When I was in Thailand last year, I wrote a post called ‘Let’s Get Real’ all about how travel isn’t sunshine and rainbows and today I was thinking about other parts of travel that can be challenging and decided I’d make a periodic series out of getting real about the struggles of travel and other topics related to it.
Today, someone liked a photo of mine from a long way back about snorkeling in Bali, and I’m going to tell you something that many of you may be shocked by, but I HATE getting in the ocean! I love to walk along it, watch the sun rise or set over it, but in 2013 when I swam with manatees, I acquired a very out-of-the-blue fear of the ocean.
Just five years earlier, I was in Mexico and I had no issues swimming way out into the ocean, snorkeling with my family or even playing around just off the shore. It was just something about being all alone in the ocean for the first time I think, but unfortunately for me, it stuck. I have an irreparable and very deep fear of the ocean now.
I think the caption + hashtags on this Instagram photo say it all. (Refresh page if the photo isn’t visible)
Even though I have a serious fear, I always try to push myself to get over this fear, but I have to tell you it’s so damn hard. Although I’ve gone in the water over a dozen times since my initial fear, each one takes effort – some more than others. When I was in Bali, we decided that we wanted to swim out to the USS Liberty Shipwreck. I’m pretty confident that I will never scuba dive, so getting to snorkel to a shipwreck seemed like something I couldn’t pass up.
So, we booked someone taking us to the site, and I sort-of thought that we would be boated out and just jump in on top of it, but we had to swim 25 meters out to it. Of course, that’s if you know where you’re going. Instead, we had no clue and decided to sort-of just follow a scuba group. That worked for a bit, but, of course, they were only visible for so long. We were there just a month before rainy season, so the oceans were pretty rough and I was not comfortable at all. I wasn’t as confident in my swimming as I wanted to be because of the strong currents, but I was determined. Then, there’ the other part… sharks. I’ve never seen sharks (other than whale sharks) anywhere other than the Gulf of Mexico, but I know they’re there and I don’t ever want to meet one up close. However, I didn’t want to miss out.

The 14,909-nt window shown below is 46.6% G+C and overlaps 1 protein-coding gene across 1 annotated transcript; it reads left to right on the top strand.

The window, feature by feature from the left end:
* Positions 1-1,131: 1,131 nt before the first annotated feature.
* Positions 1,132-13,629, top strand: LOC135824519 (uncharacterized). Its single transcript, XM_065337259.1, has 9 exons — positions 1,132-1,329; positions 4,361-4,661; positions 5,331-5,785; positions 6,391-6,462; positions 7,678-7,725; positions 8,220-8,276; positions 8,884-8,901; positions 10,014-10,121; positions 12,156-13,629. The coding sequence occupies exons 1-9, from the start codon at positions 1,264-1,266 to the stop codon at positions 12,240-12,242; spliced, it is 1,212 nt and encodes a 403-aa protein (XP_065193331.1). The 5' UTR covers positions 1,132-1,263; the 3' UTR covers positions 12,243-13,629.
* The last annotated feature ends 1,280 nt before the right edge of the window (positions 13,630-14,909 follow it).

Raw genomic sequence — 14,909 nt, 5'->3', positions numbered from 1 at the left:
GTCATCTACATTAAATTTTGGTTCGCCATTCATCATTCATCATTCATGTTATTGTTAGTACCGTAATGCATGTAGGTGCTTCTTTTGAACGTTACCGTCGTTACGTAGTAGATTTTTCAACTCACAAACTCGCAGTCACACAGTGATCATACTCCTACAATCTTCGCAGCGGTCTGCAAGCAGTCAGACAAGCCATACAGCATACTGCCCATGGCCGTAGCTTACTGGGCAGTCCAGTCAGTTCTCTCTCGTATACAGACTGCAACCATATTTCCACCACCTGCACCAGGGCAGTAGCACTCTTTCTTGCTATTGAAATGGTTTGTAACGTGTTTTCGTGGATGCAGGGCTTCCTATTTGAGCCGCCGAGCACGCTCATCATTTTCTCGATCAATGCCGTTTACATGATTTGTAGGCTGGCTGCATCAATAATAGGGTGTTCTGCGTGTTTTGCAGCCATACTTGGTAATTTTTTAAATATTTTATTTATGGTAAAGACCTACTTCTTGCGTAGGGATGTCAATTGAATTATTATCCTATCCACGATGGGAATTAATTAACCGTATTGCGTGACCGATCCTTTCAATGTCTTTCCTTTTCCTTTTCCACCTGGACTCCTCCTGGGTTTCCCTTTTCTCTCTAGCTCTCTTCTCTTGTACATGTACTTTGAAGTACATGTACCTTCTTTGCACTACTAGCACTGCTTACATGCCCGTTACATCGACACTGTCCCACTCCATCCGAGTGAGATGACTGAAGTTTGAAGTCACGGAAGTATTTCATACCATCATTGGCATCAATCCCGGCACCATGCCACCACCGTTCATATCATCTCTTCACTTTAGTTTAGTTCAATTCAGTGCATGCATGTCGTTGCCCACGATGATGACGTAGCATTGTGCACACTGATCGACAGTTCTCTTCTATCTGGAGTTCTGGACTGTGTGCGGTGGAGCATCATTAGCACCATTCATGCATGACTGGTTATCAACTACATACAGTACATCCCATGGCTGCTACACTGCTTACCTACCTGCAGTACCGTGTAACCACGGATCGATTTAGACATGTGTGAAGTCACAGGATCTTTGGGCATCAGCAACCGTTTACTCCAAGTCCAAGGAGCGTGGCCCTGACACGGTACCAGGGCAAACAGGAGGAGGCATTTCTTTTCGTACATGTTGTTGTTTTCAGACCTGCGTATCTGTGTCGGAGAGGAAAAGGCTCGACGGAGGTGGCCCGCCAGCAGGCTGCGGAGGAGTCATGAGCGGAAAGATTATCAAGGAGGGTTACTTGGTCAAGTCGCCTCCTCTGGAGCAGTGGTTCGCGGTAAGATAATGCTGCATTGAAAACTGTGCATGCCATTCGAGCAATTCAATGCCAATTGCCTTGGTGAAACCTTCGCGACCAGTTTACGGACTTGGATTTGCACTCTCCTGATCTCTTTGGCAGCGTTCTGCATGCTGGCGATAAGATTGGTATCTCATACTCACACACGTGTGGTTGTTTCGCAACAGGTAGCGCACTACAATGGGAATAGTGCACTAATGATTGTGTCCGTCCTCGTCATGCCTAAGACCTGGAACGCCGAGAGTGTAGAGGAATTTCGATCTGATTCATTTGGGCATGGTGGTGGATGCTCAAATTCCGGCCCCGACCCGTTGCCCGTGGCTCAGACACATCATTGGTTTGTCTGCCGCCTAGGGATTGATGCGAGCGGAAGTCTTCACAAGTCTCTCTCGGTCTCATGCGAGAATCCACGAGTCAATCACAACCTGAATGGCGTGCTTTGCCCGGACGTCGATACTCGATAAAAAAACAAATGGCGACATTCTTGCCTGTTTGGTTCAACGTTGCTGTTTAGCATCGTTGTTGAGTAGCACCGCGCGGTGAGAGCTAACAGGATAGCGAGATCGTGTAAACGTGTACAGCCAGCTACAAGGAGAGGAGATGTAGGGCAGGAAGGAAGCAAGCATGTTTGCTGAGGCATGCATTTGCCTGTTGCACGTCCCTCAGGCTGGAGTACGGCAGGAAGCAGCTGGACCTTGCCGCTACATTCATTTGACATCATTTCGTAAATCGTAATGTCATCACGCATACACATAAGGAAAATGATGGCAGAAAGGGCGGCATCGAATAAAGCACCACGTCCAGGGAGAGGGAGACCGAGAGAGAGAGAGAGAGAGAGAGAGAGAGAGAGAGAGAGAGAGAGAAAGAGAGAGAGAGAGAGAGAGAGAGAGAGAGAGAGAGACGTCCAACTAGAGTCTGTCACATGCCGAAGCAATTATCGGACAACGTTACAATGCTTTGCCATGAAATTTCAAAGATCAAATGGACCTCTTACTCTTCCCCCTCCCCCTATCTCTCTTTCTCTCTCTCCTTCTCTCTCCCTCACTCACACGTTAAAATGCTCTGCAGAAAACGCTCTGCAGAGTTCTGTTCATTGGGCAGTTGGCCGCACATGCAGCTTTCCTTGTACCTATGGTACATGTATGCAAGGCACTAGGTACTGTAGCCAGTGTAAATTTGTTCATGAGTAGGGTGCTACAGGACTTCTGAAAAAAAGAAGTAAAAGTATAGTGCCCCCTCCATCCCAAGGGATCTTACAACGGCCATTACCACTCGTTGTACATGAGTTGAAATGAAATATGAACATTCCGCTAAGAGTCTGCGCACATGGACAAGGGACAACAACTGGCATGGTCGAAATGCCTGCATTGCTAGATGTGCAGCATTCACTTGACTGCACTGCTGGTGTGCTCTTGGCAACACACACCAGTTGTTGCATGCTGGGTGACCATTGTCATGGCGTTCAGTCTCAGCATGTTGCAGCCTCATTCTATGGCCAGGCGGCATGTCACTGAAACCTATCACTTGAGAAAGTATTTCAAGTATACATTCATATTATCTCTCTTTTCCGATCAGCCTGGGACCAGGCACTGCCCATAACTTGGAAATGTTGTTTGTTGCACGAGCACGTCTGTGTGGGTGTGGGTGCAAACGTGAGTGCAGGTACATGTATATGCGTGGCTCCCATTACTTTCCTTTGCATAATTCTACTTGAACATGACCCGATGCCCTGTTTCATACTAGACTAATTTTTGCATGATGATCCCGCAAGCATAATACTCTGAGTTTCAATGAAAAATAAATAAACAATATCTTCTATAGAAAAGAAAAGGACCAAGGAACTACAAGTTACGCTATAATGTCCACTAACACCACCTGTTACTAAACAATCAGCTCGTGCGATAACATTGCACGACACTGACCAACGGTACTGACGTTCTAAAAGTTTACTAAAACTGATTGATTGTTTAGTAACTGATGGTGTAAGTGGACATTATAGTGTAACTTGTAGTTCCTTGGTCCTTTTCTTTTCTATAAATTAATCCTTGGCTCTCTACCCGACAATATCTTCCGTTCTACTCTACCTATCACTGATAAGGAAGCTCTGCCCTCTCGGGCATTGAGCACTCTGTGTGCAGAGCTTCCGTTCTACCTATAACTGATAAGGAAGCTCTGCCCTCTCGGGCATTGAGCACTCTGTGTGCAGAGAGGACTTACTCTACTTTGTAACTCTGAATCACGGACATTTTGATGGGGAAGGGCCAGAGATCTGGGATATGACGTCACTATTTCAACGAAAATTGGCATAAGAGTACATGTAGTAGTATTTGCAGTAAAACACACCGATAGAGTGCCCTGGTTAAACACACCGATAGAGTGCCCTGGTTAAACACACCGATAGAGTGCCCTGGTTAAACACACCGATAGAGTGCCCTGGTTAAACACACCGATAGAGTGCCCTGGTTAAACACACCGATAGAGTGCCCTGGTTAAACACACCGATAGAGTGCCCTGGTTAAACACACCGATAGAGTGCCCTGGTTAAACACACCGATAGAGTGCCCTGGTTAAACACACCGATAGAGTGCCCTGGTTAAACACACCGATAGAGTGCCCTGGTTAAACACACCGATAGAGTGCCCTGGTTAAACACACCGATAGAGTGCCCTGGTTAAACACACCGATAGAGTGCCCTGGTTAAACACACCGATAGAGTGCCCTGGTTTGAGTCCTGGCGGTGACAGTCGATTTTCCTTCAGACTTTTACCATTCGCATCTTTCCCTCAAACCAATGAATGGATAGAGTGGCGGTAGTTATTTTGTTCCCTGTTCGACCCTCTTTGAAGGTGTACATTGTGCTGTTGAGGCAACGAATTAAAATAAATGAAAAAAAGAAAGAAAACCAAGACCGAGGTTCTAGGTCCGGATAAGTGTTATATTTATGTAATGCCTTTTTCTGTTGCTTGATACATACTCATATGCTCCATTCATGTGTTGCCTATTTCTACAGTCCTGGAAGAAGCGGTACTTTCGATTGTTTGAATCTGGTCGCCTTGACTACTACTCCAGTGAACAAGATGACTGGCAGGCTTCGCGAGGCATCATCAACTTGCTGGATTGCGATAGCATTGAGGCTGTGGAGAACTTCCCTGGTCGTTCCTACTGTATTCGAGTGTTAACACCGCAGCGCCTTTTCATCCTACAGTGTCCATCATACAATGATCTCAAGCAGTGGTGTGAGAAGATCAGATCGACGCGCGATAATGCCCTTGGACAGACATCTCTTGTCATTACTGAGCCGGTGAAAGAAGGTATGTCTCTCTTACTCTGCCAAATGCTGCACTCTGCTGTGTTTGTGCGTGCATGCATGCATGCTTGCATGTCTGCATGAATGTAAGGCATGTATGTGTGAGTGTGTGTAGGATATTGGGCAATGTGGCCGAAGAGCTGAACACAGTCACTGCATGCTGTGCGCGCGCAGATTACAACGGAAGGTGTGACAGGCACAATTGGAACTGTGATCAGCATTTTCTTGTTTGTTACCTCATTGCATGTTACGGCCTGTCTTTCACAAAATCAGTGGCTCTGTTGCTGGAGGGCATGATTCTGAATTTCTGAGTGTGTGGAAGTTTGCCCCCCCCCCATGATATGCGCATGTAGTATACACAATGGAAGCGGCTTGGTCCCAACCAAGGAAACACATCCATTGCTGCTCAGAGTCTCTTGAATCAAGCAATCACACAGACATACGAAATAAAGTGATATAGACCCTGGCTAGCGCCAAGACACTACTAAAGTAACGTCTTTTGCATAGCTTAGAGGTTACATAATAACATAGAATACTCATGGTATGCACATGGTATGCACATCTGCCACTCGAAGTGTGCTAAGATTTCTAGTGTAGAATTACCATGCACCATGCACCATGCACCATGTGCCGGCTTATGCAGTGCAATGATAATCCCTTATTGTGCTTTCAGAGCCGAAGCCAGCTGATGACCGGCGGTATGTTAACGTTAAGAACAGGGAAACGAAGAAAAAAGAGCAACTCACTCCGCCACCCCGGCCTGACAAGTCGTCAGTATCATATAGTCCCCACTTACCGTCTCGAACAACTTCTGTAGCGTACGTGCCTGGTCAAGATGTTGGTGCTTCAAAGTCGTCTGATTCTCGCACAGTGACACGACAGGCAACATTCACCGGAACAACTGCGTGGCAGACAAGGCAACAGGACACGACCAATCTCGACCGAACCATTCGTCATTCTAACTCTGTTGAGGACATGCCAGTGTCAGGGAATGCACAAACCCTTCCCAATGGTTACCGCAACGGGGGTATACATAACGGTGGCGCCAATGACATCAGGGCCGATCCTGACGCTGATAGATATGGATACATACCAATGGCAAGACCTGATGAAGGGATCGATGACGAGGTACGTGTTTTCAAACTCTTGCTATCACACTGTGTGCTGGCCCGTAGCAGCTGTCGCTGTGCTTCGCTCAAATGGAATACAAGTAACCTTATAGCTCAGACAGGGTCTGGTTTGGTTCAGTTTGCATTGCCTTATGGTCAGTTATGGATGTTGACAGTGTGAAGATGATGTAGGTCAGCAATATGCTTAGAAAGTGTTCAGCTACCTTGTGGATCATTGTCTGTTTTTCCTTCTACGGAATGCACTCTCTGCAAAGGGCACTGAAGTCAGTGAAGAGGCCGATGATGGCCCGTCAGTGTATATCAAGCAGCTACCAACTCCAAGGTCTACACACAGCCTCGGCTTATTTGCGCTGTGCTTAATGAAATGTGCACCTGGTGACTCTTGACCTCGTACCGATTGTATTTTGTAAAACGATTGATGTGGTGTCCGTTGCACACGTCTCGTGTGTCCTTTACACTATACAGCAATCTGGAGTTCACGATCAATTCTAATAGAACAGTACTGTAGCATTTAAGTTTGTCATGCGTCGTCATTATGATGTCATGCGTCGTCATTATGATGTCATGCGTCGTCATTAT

Let’s get real, I freaked out. Once I realized how deep the water was and I looked back to see how far we were from the shore and I realized the current had taken us much further from the coast, I was ready to get the heck out of the water, and I started to hyperventilate. Luckily, I was there with Stacey and she was awesome. She held my hand and even did “shark checks” on command (which was basically her sticking her head underwater and looking around for any sign of my impending death by shark). She talked me through and kept me calm. Another man near us in the water even offered to hold my hand, but I needed one to swim with. Ha! Instead, he swam ahead and hollered when he caught sight of the wreck.
We kicked over and I was so unbelievably proud of myself as I was looking down at the thing I worked so hard to see. It was fleeting though because soon after the feeling of pride, I was absolutely terrified! After only about five minutes, I launched into a full out panic attack. I was having trouble breathing, my heart was racing, I was treading water way further from the coast than I was comfortable with and I started to cry. I knew it was time for me to go back, but Stacey wasn’t ready. She sweetly offered to come back in with me, but I knew that she wanted to check it out longer.
Obviously, I made it back alive, and I can logically say that it was probably silly that I freaked out like that, but here’s the deal, fears go beyond logic. Fear is primal and everyone’s is different. I love pushing my boundaries, but I learned that day that there is no shame in saying, I’m done, and remove yourself from that situation. I am a naturally adventurous person and it almost pains me that I have this massive fear because I want so badly to love the ocean. I want to have the desire to scuba dive. I want to feel free and alive in the ocean. Instead, I’m insecure, on edge and frankly miserable. Believe it or not, that isn’t fun.
Let’s Get Real – Everyone Has Fears. Push your comfort zones, sure, but also be brave enough to know your limits.
What is your big fear? The ocean? Heights? I’d love to hear about how you push yourselves and how you have come to embrace your limitations.
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